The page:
A referendum on globalization?

Free trade, the environment and the midterm elections.


Andrew Leonard
October 26, 2006 9:22PM (UTC)

With less than two weeks to go before an election that could change the balance of political power in the United States, it is becoming increasingly impossible to think about any of the issues that obsess How the World Works without wondering what Democratic control of the House (or, less likely, the Senate) could mean.

I don't mean to jump the gun here, and assume that a change is gonna come. But two separate radar blips on my morning blog-scan reinforced the primacy of internal American politics in determining global affairs and exposed the odd ways that economists sometimes approach political affairs.

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First off comes economist Daniel Drezner responding to fears expressed by his readers and the National Review that a takeover of the Senate by Democrats could end the free trade consensus that has ruled Congress for "two administrations." Drezner dismisses the worry as irrelevant, because the Doha round of WTO trade talks is already at a standstill. Nothing good, free trade-wise, is going to happen anyway, so why worry.

Two things here.

No. 1: Why are trade talks at a standstill? Largely because of American and European refusal to make enough concessions in opening their own markets to satisfy developing nations that rightly feel they've gotten a raw deal from previous trade negotiations. A Democratic takeover certainly wouldn't change that equation, but it's important to recall that enthusiasm for free trade around the world is in decline because of the widely held perception that the United States does not actually practice what it preaches.

No. 2: It's not entirely clear that this election is about the economy. It may have far more to do with Iraq and a general sense of distrust in Bush and unease at the long-term consequences of Republican control of both the White House and Congress. Previous elections that saw major shifts in popular elections usually occurred in periods when the economy was demonstrably worse than it is now. But if a phalanx of anti-trade Democrats storms into Congress, then that would be de facto proof that the current political leadership has failed to make the case for "free trade" and globalization. As I've written before, economists can argue until they are blue in the face that the net gains of trade liberalization outweight the net losses, but if enough people don't feel that they are getting their fair share of those gains, well, the current set of bums in power will be replaced. Maybe, just maybe, some of those gains need to be redistributed.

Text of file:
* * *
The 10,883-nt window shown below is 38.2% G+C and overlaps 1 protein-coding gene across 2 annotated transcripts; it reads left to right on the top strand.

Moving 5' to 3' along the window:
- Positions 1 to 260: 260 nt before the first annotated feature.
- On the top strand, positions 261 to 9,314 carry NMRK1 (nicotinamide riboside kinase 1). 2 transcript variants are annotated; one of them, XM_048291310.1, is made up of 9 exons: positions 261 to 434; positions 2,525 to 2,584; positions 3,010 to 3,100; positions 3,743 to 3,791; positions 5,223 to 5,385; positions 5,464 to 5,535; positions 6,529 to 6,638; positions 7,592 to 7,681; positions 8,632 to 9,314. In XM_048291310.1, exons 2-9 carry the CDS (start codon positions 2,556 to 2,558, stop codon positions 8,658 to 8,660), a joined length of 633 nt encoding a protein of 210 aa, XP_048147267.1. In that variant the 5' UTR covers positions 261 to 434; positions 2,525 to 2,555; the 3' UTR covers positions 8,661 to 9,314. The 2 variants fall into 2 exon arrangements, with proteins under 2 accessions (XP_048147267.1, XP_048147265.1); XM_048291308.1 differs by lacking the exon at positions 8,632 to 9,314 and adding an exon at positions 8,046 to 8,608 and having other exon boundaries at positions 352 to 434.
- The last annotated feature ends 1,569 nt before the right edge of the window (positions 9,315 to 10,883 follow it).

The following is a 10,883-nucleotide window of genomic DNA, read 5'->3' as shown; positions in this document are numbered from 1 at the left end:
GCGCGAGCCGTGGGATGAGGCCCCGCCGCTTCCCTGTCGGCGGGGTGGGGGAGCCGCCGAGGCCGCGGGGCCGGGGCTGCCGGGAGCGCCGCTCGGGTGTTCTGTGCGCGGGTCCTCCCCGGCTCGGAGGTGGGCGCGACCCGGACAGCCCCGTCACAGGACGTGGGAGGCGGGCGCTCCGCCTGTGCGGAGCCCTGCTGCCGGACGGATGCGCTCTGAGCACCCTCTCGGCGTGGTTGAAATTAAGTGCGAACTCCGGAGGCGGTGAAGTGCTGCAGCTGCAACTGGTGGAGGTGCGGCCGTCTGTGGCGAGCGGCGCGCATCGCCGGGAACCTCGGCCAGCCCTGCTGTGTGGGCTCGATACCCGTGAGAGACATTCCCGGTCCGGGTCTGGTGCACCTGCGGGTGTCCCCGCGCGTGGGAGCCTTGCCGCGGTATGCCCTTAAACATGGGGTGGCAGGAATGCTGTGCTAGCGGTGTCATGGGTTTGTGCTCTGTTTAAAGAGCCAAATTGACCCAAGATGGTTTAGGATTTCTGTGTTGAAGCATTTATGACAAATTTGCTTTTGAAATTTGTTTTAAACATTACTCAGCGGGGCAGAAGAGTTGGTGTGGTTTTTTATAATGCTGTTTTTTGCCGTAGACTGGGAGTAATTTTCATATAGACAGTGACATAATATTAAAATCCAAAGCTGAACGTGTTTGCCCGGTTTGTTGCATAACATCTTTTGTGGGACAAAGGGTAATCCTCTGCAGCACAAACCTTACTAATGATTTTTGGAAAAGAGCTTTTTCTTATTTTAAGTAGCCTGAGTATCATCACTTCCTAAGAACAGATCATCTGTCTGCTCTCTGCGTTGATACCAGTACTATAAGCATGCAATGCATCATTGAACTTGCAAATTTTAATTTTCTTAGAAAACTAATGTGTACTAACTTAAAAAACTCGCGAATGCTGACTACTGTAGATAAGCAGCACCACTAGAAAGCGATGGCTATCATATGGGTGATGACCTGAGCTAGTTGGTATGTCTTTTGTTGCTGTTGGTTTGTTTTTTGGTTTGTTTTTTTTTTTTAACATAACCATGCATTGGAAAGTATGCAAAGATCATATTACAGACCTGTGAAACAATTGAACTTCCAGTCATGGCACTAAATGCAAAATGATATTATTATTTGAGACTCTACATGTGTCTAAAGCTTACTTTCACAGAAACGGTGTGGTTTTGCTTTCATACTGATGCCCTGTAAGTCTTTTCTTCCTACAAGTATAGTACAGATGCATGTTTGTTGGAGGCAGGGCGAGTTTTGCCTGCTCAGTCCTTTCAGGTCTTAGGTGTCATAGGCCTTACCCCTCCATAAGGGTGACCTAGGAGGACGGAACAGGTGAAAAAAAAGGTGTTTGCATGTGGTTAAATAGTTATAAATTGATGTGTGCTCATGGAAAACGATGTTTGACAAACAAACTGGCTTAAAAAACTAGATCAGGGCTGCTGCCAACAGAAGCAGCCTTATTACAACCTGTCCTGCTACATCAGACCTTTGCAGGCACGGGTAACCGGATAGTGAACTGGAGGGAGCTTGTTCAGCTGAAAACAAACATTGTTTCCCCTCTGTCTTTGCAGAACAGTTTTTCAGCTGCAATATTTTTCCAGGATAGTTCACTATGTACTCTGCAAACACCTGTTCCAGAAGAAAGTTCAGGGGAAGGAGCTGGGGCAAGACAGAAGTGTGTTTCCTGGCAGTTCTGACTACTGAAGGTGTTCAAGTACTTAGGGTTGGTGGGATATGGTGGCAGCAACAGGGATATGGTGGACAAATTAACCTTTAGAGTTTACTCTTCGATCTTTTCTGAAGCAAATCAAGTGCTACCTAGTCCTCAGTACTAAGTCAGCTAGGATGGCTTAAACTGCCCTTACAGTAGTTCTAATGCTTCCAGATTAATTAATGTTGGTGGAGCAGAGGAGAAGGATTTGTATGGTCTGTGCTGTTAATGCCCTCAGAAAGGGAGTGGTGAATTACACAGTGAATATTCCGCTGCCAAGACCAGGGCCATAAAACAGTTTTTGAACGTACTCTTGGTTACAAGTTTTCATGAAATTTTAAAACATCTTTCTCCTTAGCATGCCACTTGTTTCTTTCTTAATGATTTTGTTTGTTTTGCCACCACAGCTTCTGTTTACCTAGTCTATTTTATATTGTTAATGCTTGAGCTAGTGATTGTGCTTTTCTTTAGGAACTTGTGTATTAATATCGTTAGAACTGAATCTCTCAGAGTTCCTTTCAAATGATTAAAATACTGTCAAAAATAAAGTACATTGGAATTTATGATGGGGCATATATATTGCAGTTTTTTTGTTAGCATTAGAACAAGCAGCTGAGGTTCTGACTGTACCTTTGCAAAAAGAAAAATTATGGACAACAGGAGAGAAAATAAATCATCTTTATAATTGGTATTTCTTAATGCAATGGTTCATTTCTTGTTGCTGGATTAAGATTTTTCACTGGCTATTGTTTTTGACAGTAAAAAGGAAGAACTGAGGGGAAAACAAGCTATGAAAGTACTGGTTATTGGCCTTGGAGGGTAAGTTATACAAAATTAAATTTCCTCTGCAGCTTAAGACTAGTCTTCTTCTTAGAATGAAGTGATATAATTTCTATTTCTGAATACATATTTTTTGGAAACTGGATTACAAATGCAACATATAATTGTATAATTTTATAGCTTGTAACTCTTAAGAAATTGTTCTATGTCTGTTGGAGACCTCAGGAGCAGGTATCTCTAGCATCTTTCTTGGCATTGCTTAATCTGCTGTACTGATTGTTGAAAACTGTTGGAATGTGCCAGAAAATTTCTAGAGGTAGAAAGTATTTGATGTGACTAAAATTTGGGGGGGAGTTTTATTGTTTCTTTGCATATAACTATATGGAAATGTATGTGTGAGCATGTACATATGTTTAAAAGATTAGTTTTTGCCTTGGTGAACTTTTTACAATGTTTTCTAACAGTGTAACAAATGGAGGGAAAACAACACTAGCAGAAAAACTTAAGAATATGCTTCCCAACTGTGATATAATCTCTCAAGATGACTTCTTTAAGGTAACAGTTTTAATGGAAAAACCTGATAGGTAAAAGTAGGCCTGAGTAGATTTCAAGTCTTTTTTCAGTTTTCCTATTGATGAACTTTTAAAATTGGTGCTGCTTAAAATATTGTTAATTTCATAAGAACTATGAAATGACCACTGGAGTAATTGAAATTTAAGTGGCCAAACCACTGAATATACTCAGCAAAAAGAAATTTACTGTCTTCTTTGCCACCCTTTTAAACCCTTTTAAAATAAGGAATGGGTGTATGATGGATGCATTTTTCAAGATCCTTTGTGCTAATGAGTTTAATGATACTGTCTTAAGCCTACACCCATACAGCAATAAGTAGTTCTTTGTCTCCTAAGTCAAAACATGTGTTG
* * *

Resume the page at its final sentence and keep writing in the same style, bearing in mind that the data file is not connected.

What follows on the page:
Next comes environmental economist John Whitehead taking a puzzled look at a report on the number of new coal-fired electricity-generating plants planned for the next couple of decades and tells us that "if electric utilities have incentives to burn more coal then politicians aren't really taking the threat of global warming more seriously."

What's up with this? he wonders.

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Hoo boy. If we define "politicians" to mean the party in power -- the party that has done its absolute best to resist every attempt to make the energy industry pay the full costs of the pollution it produces -- I'd have to completely disagree with professor Whitehead. They take the threat of global warming very seriously, because they've worked very hard to ensure that absolutely nothing is done about it. As noted here last week,since the Republican takeover of Congress in 1994, conservative think tanks, the energy industry and Republican legislators have ensured that attempts to introduce "efficient incentives" into energy policy -- whether that means a carbon tax, a Kyoto-style cap-and-trade system, or flat-out mandatory requirements to incorporate carbon sequestration in every new (and old) power plant -- never get off the starting block.

It's not as if these people are breezily dismissing rising temperatures as so much liberal hot air. What these people are about is maximizing profit for themselves and their campaign contributors. Whether it be in "free trade" agreements written as specified by the pharmaceutical industry, or environmental policy directed to avoid raising costs on energy companies, it has almost nothing to do with actual ideology or economic theory, and everything to do with corporate power.

The great irony is that this election is not about either the economy or the environment. It is about years and years of mendacity and bumbling by Bush and his cronies, particularly with respect to the Iraq war. If I were a modern-day robber-baron, I'd be pretty pissed at George W. Bush. He may have screwed up a pretty good thing for the ruling class.

Then again, he may not. We'll see in a couple of weeks.

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Andrew Leonard

Andrew Leonard is a staff writer at Salon. On Twitter, @koxinga21.

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